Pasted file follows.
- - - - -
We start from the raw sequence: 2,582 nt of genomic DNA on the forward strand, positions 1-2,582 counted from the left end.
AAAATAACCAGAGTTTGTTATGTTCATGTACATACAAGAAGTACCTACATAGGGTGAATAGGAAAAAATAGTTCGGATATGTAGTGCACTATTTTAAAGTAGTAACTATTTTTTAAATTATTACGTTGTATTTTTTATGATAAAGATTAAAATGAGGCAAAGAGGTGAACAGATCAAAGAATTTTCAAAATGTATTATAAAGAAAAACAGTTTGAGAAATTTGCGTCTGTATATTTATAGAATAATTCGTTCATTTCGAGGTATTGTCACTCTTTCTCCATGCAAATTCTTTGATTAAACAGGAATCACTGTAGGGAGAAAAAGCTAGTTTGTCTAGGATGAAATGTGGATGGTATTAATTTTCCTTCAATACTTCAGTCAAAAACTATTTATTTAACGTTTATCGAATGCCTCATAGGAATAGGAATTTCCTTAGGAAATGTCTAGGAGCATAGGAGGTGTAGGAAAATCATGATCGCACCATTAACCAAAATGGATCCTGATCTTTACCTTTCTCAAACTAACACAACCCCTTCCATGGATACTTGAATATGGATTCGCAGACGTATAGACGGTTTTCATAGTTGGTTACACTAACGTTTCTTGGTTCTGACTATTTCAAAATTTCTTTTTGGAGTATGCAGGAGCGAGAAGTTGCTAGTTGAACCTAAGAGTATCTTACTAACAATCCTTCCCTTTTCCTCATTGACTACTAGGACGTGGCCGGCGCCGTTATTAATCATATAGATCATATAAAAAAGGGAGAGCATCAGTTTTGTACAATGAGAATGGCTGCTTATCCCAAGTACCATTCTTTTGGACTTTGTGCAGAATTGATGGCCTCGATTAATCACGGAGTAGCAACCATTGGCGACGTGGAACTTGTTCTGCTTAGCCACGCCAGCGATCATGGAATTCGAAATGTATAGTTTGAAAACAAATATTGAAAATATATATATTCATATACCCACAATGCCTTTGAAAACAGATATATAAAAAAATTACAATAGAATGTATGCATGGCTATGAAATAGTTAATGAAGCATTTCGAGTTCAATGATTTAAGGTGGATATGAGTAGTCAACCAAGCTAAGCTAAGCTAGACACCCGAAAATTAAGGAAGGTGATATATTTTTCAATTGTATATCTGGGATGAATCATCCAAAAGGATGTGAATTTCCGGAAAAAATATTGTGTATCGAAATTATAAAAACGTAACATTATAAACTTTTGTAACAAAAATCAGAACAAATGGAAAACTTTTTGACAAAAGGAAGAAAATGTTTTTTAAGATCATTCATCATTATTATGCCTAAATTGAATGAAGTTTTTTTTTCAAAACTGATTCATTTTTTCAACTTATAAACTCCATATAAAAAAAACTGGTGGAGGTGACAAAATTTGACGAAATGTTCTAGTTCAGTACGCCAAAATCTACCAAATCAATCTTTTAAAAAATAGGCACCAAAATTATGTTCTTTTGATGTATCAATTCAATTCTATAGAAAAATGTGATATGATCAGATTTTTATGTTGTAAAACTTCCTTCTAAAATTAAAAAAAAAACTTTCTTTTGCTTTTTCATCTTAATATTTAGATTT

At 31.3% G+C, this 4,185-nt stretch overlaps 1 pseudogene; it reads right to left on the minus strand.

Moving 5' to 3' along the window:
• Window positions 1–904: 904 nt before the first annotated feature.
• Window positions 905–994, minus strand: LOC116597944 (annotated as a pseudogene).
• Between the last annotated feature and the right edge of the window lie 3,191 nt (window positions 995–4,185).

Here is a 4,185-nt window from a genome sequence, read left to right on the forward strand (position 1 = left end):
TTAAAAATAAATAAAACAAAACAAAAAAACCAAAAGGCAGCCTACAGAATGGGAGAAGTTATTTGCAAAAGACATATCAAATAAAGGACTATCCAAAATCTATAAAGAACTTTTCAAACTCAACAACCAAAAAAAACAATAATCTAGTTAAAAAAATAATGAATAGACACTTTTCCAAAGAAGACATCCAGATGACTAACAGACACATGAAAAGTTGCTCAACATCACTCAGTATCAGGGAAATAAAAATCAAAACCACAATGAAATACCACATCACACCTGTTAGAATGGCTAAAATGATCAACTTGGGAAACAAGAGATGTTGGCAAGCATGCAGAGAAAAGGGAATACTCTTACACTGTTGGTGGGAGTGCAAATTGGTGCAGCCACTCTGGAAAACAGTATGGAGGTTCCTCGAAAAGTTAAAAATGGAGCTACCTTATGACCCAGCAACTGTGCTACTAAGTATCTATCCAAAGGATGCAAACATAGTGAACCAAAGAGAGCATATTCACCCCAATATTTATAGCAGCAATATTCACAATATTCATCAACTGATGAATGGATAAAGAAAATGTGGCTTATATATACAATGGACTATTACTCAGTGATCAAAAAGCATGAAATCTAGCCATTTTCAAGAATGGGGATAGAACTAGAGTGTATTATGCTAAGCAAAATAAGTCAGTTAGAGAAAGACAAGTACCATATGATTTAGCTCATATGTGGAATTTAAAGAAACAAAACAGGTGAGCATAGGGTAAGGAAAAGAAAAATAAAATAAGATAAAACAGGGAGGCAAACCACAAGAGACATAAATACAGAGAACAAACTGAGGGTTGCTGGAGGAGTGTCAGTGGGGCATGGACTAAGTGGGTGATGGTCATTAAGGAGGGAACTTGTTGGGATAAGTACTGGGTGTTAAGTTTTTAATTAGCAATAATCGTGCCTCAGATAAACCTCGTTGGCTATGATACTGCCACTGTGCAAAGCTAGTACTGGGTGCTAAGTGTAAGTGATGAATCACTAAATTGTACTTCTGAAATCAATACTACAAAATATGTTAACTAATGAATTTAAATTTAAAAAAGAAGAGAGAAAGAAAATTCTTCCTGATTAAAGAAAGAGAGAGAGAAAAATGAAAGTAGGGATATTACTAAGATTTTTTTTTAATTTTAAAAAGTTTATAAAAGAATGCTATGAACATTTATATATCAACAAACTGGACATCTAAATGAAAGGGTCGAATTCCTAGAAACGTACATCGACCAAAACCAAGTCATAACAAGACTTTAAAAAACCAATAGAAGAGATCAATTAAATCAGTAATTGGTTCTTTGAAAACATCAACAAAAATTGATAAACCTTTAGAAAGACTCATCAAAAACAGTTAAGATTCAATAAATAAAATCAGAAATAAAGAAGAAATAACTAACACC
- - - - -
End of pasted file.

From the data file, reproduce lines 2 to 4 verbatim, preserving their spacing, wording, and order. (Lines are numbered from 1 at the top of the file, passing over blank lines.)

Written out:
AAAATAACCAGAGTTTGTTATGTTCATGTACATACAAGAAGTACCTACATAGGGTGAATAGGAAAAAATAGTTCGGATATGTAGTGCACTATTTTAAAGTAGTAACTATTTTTTAAATTATTACGTTGTATTTTTTATGATAAAGATTAAAATGAGGCAAAGAGGTGAACAGATCAAAGAATTTTCAAAATGTATTATAAAGAAAAACAGTTTGAGAAATTTGCGTCTGTATATTTATAGAATAATTCGTTCATTTCGAGGTATTGTCACTCTTTCTCCATGCAAATTCTTTGATTAAACAGGAATCACTGTAGGGAGAAAAAGCTAGTTTGTCTAGGATGAAATGTGGATGGTATTAATTTTCCTTCAATACTTCAGTCAAAAACTATTTATTTAACGTTTATCGAATGCCTCATAGGAATAGGAATTTCCTTAGGAAATGTCTAGGAGCATAGGAGGTGTAGGAAAATCATGATCGCACCATTAACCAAAATGGATCCTGATCTTTACCTTTCTCAAACTAACACAACCCCTTCCATGGATACTTGAATATGGATTCGCAGACGTATAGACGGTTTTCATAGTTGGTTACACTAACGTTTCTTGGTTCTGACTATTTCAAAATTTCTTTTTGGAGTATGCAGGAGCGAGAAGTTGCTAGTTGAACCTAAGAGTATCTTACTAACAATCCTTCCCTTTTCCTCATTGACTACTAGGACGTGGCCGGCGCCGTTATTAATCATATAGATCATATAAAAAAGGGAGAGCATCAGTTTTGTACAATGAGAATGGCTGCTTATCCCAAGTACCATTCTTTTGGACTTTGTGCAGAATTGATGGCCTCGATTAATCACGGAGTAGCAACCATTGGCGACGTGGAACTTGTTCTGCTTAGCCACGCCAGCGATCATGGAATTCGAAATGTATAGTTTGAAAACAAATATTGAAAATATATATATTCATATACCCACAATGCCTTTGAAAACAGATATATAAAAAAATTACAATAGAATGTATGCATGGCTATGAAATAGTTAATGAAGCATTTCGAGTTCAATGATTTAAGGTGGATATGAGTAGTCAACCAAGCTAAGCTAAGCTAGACACCCGAAAATTAAGGAAGGTGATATATTTTTCAATTGTATATCTGGGATGAATCATCCAAAAGGATGTGAATTTCCGGAAAAAATATTGTGTATCGAAATTATAAAAACGTAACATTATAAACTTTTGTAACAAAAATCAGAACAAATGGAAAACTTTTTGACAAAAGGAAGAAAATGTTTTTTAAGATCATTCATCATTATTATGCCTAAATTGAATGAAGTTTTTTTTTCAAAACTGATTCATTTTTTCAACTTATAAACTCCATATAAAAAAAACTGGTGGAGGTGACAAAATTTGACGAAATGTTCTAGTTCAGTACGCCAAAATCTACCAAATCAATCTTTTAAAAAATAGGCACCAAAATTATGTTCTTTTGATGTATCAATTCAATTCTATAGAAAAATGTGATATGATCAGATTTTTATGTTGTAAAACTTCCTTCTAAAATTAAAAAAAAAACTTTCTTTTGCTTTTTCATCTTAATATTTAGATTT

At 31.3% G+C, this 4,185-nt stretch overlaps 1 pseudogene; it reads right to left on the minus strand.

Moving 5' to 3' along the window: